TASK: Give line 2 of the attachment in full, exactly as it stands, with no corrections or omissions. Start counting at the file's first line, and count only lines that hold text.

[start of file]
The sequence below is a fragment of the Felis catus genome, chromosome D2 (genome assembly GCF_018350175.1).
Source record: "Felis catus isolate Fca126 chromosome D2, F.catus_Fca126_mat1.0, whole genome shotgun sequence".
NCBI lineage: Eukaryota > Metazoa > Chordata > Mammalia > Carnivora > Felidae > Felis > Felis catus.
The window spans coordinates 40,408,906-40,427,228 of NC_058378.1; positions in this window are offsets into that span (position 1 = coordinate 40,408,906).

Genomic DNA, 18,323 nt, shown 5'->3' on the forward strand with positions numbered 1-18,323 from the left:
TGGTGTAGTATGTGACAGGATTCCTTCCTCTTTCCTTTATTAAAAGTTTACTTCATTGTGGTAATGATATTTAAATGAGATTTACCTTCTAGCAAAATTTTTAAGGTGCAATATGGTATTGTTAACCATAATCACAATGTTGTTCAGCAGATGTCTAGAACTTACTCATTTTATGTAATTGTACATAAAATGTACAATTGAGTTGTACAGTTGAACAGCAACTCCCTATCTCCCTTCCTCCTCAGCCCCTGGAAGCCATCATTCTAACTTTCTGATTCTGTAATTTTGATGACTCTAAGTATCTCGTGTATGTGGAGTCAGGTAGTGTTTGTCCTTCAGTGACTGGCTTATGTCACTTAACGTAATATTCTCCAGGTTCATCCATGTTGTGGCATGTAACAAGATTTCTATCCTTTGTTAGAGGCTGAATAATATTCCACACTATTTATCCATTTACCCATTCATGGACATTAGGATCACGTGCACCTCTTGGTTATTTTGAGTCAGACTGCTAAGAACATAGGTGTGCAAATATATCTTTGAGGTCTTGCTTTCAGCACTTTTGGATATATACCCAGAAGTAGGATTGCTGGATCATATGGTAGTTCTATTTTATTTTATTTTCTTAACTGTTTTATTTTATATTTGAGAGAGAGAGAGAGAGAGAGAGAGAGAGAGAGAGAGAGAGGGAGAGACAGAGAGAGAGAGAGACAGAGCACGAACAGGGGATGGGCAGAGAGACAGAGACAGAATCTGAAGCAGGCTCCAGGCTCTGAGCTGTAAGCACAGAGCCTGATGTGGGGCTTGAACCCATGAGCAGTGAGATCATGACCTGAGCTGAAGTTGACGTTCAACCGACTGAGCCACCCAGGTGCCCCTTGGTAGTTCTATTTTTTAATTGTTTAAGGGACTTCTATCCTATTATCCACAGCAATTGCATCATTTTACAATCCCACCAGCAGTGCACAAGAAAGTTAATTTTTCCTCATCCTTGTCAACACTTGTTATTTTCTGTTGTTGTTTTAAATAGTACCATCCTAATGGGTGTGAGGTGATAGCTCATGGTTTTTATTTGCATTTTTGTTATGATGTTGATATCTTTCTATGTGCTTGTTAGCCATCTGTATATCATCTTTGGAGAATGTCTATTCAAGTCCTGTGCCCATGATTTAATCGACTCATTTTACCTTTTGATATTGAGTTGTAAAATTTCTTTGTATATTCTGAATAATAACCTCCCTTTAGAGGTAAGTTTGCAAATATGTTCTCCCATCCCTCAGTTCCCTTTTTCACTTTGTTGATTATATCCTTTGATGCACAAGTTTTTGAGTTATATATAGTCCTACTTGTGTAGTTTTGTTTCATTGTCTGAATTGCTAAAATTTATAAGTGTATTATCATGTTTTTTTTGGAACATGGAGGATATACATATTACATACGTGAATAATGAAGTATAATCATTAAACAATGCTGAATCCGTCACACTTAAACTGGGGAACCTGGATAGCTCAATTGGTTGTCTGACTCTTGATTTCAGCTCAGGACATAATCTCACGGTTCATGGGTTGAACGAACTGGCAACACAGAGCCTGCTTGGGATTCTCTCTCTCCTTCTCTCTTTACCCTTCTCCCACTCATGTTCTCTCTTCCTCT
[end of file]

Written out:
Source record: "Felis catus isolate Fca126 chromosome D2, F.catus_Fca126_mat1.0, whole genome shotgun sequence".